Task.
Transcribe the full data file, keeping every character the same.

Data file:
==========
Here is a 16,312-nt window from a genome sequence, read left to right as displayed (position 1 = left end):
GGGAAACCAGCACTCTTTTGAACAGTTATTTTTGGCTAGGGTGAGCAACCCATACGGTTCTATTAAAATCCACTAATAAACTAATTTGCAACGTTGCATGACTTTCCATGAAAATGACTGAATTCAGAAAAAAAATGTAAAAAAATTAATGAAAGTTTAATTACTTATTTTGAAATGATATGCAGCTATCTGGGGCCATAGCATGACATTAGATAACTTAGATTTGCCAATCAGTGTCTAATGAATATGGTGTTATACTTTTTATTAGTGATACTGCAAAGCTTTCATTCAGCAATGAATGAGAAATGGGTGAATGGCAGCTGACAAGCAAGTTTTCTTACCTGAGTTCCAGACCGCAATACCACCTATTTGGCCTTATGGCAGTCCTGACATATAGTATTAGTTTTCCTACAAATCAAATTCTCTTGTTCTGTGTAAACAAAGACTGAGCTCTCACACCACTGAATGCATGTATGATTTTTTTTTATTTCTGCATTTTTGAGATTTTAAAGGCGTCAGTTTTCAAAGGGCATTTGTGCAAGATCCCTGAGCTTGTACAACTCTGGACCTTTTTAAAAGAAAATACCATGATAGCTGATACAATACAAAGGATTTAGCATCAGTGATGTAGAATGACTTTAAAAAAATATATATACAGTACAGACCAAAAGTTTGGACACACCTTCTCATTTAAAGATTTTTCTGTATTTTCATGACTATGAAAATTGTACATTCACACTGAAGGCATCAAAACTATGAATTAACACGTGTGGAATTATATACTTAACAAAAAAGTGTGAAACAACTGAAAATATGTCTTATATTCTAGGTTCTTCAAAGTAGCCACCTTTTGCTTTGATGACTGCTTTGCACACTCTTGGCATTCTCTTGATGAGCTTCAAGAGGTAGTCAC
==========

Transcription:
Here is a 16,312-nt window from a genome sequence, read left to right as displayed (position 1 = left end):
GGGAAACCAGCACTCTTTTGAACAGTTATTTTTGGCTAGGGTGAGCAACCCATACGGTTCTATTAAAATCCACTAATAAACTAATTTGCAACGTTGCATGACTTTCCATGAAAATGACTGAATTCAGAAAAAAAATGTAAAAAAATTAATGAAAGTTTAATTACTTATTTTGAAATGATATGCAGCTATCTGGGGCCATAGCATGACATTAGATAACTTAGATTTGCCAATCAGTGTCTAATGAATATGGTGTTATACTTTTTATTAGTGATACTGCAAAGCTTTCATTCAGCAATGAATGAGAAATGGGTGAATGGCAGCTGACAAGCAAGTTTTCTTACCTGAGTTCCAGACCGCAATACCACCTATTTGGCCTTATGGCAGTCCTGACATATAGTATTAGTTTTCCTACAAATCAAATTCTCTTGTTCTGTGTAAACAAAGACTGAGCTCTCACACCACTGAATGCATGTATGATTTTTTTTTATTTCTGCATTTTTGAGATTTTAAAGGCGTCAGTTTTCAAAGGGCATTTGTGCAAGATCCCTGAGCTTGTACAACTCTGGACCTTTTTAAAAGAAAATACCATGATAGCTGATACAATACAAAGGATTTAGCATCAGTGATGTAGAATGACTTTAAAAAAATATATATACAGTACAGACCAAAAGTTTGGACACACCTTCTCATTTAAAGATTTTTCTGTATTTTCATGACTATGAAAATTGTACATTCACACTGAAGGCATCAAAACTATGAATTAACACGTGTGGAATTATATACTTAACAAAAAAGTGTGAAACAACTGAAAATATGTCTTATATTCTAGGTTCTTCAAAGTAGCCACCTTTTGCTTTGATGACTGCTTTGCACACTCTTGGCATTCTCTTGATGAGCTTCAAGAGGTAGTCAC